Defensively, Richardson has the potential to have a positive impact on this end as he has a nice combination of physical tools and energy level to help a NBA team. He will need to add strength to his frame to help compete against NBA players but his size, length and agility gives him a nice starting point. This was manifested in his steal rate, as Richardson averaged 2.1 steals per 40 minutes pace adjusted one of the top rates among shooting guards . He uses his length to jump into passing lanes to intercept passes or to pick the opposing ball handler with his long arms.
His individual defense isn't fully developed, as Tennessee relied on zone defense for much of the season, so Richardson wasn't matched up against offensive players on a regular basis. On defense, he had a tendency to roam the court aggressively, looking to force turnovers but taking himself out of position. In on-ball situations, he wouldn't always be in a strong defensive stance which leaves him susceptible to getting beat off the dribble. He will need to keep his energy level high defensively, while adjusting to the defensive schemes of NBA teams to provide value on this end. His physical skill-set will help but he will need to grasp the concepts of defensive schemes as well to become a complete defensive player. There's little doubt that he has what it takes to get there when he's able to focus more heavily on this part of his game and not worry about foul trouble.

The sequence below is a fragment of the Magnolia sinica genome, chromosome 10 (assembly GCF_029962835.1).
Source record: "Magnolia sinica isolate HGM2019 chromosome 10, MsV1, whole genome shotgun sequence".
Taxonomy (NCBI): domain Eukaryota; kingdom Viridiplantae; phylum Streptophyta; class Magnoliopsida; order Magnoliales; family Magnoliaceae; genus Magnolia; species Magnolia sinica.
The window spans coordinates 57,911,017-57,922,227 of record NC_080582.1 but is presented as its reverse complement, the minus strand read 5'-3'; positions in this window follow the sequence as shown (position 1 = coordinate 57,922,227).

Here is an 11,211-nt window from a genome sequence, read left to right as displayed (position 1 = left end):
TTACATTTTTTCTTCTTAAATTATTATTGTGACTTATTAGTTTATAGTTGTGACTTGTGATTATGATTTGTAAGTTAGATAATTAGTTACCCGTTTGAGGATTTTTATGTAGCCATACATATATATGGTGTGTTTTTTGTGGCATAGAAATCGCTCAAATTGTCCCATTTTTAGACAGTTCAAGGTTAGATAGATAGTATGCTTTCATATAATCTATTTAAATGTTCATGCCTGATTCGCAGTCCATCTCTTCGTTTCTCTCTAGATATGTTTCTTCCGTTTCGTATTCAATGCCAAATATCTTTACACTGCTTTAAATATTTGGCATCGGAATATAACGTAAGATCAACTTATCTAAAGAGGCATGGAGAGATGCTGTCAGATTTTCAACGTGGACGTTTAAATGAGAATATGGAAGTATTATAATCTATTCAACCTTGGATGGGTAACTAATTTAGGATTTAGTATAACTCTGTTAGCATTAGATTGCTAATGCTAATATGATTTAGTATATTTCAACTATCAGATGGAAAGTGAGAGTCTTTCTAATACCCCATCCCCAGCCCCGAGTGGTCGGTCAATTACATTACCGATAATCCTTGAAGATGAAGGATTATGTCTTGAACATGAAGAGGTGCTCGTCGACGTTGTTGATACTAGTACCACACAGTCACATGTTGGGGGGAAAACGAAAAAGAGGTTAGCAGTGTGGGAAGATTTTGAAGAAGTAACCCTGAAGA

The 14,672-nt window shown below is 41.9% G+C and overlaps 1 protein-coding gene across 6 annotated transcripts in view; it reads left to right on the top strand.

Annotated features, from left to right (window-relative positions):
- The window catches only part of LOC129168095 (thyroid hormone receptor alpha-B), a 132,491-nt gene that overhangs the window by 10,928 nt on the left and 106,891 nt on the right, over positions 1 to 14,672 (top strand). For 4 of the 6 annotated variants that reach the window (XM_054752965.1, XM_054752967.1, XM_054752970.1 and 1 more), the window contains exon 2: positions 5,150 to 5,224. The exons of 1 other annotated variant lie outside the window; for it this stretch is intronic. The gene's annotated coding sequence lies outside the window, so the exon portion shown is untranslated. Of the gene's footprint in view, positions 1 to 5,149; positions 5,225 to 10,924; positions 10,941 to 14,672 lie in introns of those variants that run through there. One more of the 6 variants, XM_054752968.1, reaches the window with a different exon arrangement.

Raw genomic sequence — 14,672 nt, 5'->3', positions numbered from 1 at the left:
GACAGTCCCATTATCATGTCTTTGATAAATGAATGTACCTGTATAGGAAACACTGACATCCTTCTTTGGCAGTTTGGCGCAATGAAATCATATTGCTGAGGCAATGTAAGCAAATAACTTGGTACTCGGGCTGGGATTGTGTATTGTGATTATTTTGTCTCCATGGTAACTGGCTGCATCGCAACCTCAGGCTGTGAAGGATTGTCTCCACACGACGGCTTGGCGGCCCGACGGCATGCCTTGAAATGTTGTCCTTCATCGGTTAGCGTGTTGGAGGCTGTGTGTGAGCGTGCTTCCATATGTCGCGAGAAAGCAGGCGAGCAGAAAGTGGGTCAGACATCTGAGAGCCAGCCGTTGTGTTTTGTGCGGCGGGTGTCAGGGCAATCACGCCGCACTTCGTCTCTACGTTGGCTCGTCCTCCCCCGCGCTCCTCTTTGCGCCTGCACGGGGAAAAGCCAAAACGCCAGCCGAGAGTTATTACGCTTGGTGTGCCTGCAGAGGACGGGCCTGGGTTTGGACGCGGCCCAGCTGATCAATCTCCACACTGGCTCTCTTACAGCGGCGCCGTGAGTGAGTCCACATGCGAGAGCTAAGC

There are several aspects NBA teams will like about Josh Richardson's skill-set and showing he can fill a certain role for a team will be critical for him in the upcoming months to impress scouts. While his defensive potential is clear, it would be helpful to show he can be a lights-out catch and shooter player as a potential 3 and D player at the next level. Richardson will need some strong pre-draft workouts to impress NBA scouts to be included in the NBA draft discussion, after electing to skip the Portsmouth Invitational Tournament.